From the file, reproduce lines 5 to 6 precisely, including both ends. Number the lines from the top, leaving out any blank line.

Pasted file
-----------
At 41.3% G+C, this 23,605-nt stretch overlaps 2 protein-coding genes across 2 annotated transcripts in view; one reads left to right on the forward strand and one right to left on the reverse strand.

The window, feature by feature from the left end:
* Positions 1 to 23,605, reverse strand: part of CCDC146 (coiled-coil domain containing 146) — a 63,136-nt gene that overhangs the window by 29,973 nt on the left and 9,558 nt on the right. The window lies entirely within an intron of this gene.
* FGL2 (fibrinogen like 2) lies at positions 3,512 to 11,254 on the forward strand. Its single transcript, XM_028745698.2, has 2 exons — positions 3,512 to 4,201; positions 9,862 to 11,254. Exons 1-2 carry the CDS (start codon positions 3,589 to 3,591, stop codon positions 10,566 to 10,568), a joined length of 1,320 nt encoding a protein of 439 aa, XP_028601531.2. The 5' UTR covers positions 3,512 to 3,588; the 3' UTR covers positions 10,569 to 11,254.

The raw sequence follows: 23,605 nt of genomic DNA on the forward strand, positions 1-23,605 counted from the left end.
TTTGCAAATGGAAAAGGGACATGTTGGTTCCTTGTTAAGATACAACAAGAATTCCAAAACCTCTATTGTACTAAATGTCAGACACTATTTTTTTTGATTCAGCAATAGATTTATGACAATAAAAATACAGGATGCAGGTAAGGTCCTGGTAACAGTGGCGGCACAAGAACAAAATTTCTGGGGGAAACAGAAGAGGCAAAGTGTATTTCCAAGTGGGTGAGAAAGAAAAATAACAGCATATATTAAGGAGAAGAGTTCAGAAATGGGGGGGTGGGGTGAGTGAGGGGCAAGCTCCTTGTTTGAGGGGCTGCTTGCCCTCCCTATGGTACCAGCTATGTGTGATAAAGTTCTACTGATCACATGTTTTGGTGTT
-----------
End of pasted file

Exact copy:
The raw sequence follows: 23,605 nt of genomic DNA on the forward strand, positions 1-23,605 counted from the left end.
TTTGCAAATGGAAAAGGGACATGTTGGTTCCTTGTTAAGATACAACAAGAATTCCAAAACCTCTATTGTACTAAATGTCAGACACTATTTTTTTTGATTCAGCAATAGATTTATGACAATAAAAATACAGGATGCAGGTAAGGTCCTGGTAACAGTGGCGGCACAAGAACAAAATTTCTGGGGGAAACAGAAGAGGCAAAGTGTATTTCCAAGTGGGTGAGAAAGAAAAATAACAGCATATATTAAGGAGAAGAGTTCAGAAATGGGGGGGTGGGGTGAGTGAGGGGCAAGCTCCTTGTTTGAGGGGCTGCTTGCCCTCCCTATGGTACCAGCTATGTGTGATAAAGTTCTACTGATCACATGTTTTGGTGTT